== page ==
Afghanistan Is Investing In Solar Power To Give More Citizens Electricity

10621978575_2f8a22b2db_z-1511894384439

Afghanistan has big demand for power. Just 15 years ago, only five percent of the country’s citizens had access to electricity, and while today just 32 percent of people have access to grid-connected power, the demand is growing by 25 percent annually, putting pressure on the nation to up their power supply.

This, however, is a pricey problem: Afghanistan imports 73 percent of its power from surrounding countries. So in 2008, the government allocated $2 billion to expand its onsite energy capabilities, including through conventional means like coal. But a large portion of the money will be spent on more eco-friendly solutions: wind and solar.

For the latter, the Asian Development Bank has announced that it will spend $45 million on a 20-megawatt solar power plant in Kabul’s Surobi district. The country’s total demand for power is about 3 gigawatts, with domestic generation at 300 megawatts, so while the solar power plant will solve just a portion of the problem, it’s a telling turn of events for renewables.

The demand for power is rapidly growing across Afghanistan,” Samuel Tumiwa, a country director at The Asian Development bank said in the statement. “The new on-grid solar power generation project, which is the largest of its kind in Afghanistan, will not only provide access to a clean and reliable power supply, but also demonstrate the viability of future renewable energy investments”.

The plant will generate at least 43,000 megawatts-hours of power and will offset the equivalent of 13,000 tons of carbon dioxide in the first year after it is complete, which should be about 18 months after final contracts are signed, a spokesman of government-owned utility Da Afghanistan Breshna Sherkat told Bloomberg. Once completed, it will satisfy part of the electricity needs for Kabul as well as the eastern province of Nangarhar and Laghman.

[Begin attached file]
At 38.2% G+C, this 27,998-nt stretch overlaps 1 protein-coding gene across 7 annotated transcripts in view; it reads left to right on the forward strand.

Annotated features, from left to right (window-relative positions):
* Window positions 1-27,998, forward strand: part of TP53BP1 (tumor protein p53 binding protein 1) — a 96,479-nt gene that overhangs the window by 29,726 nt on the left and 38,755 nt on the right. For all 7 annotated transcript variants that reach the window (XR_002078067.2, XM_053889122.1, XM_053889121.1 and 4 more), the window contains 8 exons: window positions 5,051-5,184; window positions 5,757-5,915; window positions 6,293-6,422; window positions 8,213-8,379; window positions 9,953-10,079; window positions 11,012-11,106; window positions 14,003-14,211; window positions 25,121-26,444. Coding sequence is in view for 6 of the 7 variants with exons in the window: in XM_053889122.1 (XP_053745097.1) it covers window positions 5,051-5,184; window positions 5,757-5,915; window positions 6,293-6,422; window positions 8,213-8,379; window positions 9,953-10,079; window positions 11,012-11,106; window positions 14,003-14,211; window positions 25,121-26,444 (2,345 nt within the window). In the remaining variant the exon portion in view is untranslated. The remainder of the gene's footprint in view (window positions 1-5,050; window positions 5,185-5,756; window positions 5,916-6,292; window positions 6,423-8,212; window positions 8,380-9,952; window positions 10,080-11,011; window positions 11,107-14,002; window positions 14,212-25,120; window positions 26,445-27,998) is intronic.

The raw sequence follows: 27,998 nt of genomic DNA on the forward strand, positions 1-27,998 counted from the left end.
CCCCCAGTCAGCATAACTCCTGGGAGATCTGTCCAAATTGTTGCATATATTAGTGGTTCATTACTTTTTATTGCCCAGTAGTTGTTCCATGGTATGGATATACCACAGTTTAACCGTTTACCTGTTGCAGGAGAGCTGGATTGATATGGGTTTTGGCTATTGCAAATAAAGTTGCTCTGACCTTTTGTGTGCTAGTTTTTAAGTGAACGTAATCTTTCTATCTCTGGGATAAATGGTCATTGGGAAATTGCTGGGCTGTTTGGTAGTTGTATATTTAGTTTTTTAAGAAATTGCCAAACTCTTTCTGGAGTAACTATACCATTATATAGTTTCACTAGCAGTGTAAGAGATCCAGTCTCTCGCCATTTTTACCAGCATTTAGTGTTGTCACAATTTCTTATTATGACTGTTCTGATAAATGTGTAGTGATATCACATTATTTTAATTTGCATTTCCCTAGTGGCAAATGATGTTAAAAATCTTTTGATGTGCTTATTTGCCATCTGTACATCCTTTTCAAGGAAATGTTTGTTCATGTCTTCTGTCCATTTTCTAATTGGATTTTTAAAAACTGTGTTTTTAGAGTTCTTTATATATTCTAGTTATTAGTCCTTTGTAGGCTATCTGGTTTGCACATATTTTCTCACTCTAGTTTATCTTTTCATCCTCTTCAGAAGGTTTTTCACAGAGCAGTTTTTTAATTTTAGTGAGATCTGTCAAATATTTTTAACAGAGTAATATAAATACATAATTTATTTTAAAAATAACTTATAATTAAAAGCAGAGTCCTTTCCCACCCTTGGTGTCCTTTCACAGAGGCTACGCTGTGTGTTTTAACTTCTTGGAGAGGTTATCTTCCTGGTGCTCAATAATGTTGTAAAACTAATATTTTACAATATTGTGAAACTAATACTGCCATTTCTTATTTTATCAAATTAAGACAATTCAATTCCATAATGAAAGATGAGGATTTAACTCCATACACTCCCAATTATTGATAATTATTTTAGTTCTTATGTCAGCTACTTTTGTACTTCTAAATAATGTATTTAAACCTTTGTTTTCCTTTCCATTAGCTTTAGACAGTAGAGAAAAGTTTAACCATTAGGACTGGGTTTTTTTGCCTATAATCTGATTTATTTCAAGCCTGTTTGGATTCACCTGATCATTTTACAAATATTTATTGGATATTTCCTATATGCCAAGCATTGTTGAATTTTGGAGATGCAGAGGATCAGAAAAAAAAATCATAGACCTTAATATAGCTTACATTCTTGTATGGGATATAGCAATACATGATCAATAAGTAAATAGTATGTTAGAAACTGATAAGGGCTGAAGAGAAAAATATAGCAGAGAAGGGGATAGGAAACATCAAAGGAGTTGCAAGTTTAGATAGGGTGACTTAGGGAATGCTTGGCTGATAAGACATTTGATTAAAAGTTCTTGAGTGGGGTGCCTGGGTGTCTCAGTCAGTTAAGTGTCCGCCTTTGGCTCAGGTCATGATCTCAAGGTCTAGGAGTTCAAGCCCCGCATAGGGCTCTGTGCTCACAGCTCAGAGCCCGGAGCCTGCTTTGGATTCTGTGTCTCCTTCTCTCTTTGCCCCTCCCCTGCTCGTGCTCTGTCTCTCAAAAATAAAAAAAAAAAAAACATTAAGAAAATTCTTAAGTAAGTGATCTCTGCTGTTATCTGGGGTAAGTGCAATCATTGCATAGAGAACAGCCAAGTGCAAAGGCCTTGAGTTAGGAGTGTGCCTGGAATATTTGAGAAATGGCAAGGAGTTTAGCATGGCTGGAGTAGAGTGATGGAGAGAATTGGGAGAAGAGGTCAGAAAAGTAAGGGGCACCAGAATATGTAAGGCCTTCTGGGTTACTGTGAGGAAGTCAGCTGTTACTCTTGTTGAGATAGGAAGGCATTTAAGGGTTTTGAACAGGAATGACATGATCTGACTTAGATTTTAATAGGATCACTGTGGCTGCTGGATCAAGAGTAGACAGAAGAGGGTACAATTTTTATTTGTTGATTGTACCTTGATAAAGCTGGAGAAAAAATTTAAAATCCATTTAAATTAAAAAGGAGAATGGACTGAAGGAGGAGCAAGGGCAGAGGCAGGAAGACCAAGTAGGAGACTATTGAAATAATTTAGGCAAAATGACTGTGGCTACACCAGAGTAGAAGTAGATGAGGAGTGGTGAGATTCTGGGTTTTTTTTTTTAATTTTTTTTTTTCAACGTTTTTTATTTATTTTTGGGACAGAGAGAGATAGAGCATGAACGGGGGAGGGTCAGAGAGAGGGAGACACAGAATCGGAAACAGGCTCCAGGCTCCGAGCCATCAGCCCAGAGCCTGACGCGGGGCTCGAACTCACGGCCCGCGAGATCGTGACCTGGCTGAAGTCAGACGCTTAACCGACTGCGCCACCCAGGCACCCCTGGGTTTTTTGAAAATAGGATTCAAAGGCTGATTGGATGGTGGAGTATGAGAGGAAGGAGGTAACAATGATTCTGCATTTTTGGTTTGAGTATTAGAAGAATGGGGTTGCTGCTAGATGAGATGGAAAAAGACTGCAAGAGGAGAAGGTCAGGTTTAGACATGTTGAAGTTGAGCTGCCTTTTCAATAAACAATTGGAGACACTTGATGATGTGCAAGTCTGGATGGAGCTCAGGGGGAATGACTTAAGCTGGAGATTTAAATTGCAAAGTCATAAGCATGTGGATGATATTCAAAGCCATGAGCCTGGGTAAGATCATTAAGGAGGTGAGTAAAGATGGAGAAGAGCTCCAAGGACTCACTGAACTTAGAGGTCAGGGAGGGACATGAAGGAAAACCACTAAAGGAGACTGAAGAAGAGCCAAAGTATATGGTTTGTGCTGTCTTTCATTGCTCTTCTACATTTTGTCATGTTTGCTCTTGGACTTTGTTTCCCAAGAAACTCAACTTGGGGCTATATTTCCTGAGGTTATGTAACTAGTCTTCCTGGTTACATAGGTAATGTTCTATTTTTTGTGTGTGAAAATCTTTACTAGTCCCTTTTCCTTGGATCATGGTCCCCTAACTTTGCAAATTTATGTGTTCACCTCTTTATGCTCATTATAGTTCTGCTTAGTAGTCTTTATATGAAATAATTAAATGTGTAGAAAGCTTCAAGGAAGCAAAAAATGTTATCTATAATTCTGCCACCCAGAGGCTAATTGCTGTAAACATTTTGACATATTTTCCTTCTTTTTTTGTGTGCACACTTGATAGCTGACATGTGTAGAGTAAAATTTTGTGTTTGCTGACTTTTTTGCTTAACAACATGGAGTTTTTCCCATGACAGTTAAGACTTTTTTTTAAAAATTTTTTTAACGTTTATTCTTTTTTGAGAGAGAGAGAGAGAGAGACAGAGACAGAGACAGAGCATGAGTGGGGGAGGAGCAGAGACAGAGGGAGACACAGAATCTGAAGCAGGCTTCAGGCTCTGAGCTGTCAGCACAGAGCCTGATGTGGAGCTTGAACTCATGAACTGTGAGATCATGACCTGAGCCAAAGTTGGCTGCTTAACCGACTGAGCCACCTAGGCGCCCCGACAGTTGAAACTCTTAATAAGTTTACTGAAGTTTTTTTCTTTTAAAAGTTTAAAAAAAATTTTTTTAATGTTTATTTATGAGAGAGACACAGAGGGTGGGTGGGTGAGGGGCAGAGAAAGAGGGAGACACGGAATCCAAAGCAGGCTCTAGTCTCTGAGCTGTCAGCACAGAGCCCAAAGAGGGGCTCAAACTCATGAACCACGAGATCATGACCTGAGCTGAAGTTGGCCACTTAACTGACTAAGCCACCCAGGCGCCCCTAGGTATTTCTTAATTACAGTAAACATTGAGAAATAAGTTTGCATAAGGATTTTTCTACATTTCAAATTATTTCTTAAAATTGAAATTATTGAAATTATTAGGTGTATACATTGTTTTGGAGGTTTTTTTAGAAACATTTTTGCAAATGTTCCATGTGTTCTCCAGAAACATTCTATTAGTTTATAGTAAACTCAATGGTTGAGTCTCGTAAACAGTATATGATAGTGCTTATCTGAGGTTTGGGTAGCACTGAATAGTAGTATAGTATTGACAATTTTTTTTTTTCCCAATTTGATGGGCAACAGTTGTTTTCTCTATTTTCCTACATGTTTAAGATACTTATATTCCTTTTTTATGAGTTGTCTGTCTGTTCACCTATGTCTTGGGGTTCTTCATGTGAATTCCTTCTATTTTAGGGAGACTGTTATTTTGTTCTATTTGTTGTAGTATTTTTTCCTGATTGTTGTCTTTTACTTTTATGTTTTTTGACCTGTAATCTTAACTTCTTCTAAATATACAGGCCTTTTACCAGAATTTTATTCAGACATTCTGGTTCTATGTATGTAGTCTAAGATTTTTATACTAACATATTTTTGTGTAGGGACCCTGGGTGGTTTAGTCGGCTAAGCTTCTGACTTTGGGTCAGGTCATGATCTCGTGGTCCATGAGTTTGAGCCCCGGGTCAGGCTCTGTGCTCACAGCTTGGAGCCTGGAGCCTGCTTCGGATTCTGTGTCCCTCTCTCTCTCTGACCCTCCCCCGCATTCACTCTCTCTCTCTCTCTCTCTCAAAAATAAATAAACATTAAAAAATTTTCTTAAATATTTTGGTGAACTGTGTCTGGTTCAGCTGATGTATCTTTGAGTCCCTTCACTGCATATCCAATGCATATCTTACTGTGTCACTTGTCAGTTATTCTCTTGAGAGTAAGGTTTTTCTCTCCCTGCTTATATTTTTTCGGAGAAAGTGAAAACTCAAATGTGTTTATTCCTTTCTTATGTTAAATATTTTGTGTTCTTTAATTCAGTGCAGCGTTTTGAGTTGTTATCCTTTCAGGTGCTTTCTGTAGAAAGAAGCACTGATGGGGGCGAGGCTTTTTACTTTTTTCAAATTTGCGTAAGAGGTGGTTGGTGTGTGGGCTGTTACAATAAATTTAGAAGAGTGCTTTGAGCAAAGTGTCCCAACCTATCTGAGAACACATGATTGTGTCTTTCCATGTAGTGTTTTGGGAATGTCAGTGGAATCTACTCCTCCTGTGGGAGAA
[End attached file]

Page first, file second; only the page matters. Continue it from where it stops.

This turn towards solar makes sense on several levels for Afghanistan. For one, the cost of solar equipment is rapidly declining (prices for solar panels have dropped 62 percent over the past five years, according to Bloomberg) as popularity grows and systems become more efficient. Now, what was once seen as an expensive way to create power is a viable option for developing countries looking to build out their infrastructure.

Plus, Afghanistan has an abundance of sunlight.

“Considering 300 sunny days per year with free solar irradiation to generate solar power, it makes Afghanistan an attractive country for implementing solar power projects,” Finance Minister Eklil Hakimi said in the statement.

Though the plant in Kabul will be the largest in the country, it’s not the first. In September, Dynasty Oil & Gas PVT Ltd. of India began construction on a 10-megawatt solar power plant in southern Kandahar city, funded by the U.S. Agency for International Development. Additionally, the country is looking to capture an estimated 158 gigawatts of wind energy as part of its master energy plan.

Sourcewww.greenmatters.com

Costa Rica Runs On Green Energy For Record Breaking 300 Days

CA-1511314926351

In addition to being a gorgeous tropical paradise and beloved tourist destination, Costa Rica is putting itself on the map with huge steps towards becoming as environmentally conscious as possible. The country has been working to grow its forest cover, it has banned single use plastic, and as of now, they’ve run almost entirely on renewable energy for 300 days.

EcoWatch reports that the Costa Rican Institute of Electricity (ICE) is celebrating their accomplishment, citing numbers provided by the National Center for Energy Control which say that things have been operating on almost 100 percent renewable power.

This isn’t the first time Costa Rica has sustained a renewable energy streak. In 2015, they went 299 days, and in 2016 they did slightly less at 271. They’ve beaten both accomplishments and could easily go further before the end of 2017.

This year, Costa Rica’s renewable energy was split between different sources. Hydropower provided 78.26 percent of electricity, wind gave an estimated 10.29 percent, and 10.23 percent came from geothermal energy. Just 0.84 percent came combined from biomass and solar power. 

ICE noted that 2017 may see growth in one of those sectors—wind. The country’s 16 wind farms produced 1,014.82 gigawatt hours, which is a big growth in that sector. Costa Rica’s commitment to renewable energy is paying off in practice, and showing the potential in clean energy sources everywhere.

Sourcewww.greenmatters.com

Mexico creates vast new ocean reserve to protect ‘Galapagos of North America’

5616